A too typical FRPG location entry might tell you a half dozen things about the most important NPC, often the ruler, in the form of multiple paragraphs. The assumed situation often seems to suggest the PCs will not see this person any time soon. If they do it would take a long time to uncover all the details and intrigues provided. See some products from the vast worlds of 2nd edition D&D, (some I adore as a reader), for more egregious examples of this approach. For an oracular hex, one of the random entries might well provide a detail or two about an important NPC, but they only become necessary to reference for that location with that die roll result.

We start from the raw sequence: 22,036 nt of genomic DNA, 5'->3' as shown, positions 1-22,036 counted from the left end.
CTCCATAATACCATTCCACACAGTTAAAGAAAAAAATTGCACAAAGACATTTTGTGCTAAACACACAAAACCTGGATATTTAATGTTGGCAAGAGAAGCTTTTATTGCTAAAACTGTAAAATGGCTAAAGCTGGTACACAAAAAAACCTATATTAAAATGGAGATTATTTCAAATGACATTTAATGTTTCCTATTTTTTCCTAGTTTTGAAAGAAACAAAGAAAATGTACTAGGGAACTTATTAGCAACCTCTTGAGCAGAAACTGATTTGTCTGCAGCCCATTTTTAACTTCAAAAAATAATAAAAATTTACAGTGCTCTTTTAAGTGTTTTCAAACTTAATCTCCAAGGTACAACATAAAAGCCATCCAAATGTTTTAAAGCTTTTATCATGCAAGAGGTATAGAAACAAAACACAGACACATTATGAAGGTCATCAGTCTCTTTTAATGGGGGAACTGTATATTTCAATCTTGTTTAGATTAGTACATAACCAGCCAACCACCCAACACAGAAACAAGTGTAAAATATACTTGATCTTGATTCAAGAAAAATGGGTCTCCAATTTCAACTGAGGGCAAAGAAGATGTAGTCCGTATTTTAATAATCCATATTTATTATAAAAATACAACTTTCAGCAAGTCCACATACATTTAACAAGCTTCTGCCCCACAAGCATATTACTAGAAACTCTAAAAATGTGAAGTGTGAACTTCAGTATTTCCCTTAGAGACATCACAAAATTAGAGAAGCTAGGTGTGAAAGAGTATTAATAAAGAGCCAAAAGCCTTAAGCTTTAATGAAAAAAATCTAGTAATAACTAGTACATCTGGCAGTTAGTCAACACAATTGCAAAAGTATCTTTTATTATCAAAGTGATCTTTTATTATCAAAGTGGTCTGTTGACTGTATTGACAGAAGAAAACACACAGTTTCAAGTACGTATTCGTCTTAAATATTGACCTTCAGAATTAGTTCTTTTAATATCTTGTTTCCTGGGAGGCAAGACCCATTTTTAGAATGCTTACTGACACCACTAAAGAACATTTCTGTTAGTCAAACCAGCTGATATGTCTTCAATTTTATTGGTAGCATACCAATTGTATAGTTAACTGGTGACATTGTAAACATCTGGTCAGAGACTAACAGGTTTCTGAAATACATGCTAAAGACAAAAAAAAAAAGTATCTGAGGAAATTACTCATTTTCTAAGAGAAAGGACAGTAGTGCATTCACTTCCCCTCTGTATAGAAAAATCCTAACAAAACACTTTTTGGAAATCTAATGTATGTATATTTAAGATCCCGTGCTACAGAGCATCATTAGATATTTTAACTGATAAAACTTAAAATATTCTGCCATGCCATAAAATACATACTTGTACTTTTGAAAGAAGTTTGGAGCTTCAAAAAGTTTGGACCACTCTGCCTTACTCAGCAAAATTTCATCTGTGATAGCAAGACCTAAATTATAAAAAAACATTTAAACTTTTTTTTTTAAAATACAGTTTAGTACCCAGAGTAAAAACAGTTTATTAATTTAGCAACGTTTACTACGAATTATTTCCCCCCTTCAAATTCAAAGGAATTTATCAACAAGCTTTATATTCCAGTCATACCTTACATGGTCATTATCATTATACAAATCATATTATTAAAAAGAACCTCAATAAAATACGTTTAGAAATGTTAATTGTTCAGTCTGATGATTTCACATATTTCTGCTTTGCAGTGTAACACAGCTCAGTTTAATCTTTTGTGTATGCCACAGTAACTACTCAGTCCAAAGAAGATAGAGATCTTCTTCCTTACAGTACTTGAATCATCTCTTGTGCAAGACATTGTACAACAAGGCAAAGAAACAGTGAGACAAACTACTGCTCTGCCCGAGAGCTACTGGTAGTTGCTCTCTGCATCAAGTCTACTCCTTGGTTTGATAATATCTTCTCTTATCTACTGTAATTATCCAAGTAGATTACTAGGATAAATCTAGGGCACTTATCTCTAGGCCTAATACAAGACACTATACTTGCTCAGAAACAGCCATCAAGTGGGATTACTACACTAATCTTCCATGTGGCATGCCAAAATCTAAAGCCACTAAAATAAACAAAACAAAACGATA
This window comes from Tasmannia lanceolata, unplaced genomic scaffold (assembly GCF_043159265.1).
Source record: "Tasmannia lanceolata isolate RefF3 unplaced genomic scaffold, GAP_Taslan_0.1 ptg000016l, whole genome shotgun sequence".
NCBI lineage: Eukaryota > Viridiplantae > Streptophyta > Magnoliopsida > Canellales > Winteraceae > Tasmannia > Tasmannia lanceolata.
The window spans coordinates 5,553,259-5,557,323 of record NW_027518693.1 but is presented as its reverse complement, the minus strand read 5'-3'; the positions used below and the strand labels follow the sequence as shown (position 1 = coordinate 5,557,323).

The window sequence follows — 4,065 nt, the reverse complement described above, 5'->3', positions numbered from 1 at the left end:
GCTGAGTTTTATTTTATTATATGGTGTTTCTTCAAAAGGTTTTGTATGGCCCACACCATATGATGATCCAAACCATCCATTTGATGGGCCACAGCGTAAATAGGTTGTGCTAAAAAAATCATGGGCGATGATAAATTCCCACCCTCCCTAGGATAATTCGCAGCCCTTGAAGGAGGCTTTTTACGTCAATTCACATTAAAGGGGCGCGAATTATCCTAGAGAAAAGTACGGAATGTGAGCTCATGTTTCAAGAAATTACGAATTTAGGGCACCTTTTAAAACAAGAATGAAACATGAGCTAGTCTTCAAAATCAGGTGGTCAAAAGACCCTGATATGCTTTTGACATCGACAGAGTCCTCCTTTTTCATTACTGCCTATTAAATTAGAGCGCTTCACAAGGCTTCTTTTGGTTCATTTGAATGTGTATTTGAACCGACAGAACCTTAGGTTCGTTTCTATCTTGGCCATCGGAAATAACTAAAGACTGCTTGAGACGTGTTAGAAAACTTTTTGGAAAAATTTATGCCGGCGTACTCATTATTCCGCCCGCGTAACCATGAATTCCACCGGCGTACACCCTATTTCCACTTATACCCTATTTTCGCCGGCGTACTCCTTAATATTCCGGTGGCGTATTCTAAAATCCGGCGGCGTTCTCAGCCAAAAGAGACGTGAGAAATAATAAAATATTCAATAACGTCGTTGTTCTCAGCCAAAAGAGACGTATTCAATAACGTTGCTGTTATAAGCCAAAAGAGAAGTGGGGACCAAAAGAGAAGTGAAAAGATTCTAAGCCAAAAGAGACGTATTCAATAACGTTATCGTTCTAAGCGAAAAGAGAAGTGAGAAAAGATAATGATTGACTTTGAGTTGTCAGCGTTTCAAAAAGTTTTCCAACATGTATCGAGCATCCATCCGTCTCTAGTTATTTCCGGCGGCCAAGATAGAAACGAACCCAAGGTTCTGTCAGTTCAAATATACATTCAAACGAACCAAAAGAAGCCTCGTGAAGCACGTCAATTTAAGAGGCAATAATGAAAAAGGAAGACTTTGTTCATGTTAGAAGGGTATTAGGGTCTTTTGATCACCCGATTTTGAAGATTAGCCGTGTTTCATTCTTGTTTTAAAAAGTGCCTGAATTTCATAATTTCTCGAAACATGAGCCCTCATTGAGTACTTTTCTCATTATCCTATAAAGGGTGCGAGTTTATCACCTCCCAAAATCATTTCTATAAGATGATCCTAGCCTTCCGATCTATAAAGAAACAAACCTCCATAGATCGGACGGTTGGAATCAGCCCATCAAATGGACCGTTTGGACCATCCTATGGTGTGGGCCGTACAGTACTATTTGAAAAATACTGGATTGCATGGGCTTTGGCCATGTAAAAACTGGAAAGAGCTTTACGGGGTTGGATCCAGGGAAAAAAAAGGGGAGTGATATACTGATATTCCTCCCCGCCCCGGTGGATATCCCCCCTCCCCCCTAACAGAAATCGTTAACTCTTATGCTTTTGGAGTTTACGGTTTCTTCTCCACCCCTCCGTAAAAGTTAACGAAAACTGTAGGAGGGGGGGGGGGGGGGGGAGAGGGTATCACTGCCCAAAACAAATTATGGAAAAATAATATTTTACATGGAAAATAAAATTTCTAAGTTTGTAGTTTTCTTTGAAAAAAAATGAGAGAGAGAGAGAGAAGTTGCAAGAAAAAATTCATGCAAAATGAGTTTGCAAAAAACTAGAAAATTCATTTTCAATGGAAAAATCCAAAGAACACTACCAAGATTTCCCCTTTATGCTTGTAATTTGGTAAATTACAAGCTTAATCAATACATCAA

My best contents for the d6 table for an oracular hex will vary, but I foresee three likely mainstays. Looking to Kyrgorod Keep they might be 1) One or more “fulcrum” situations that reveal the place in an unsteady state. It’s then a place in motion, a place where adventurers might for better or worse interpose themselves by their actions. 2) One or more opportunities or resources that are almost entirely upside. These are the enticements that prompt adventurers to travel, to visit and to re-visit these locations in the hope that “their number comes up” when they’re able to access that place’s intermittent assets. 3) An entry that is referenced in at least one other hex and/or a recurring character that might also be encountered at another oracular hex’s random table. This should serve to make the world feel real, lived in & changing. It will give me the opportunity to re-introduce the setting’s hopefully colorful characters, reiterate themes as well as give the other players the chance to catch up with old friends & travelers.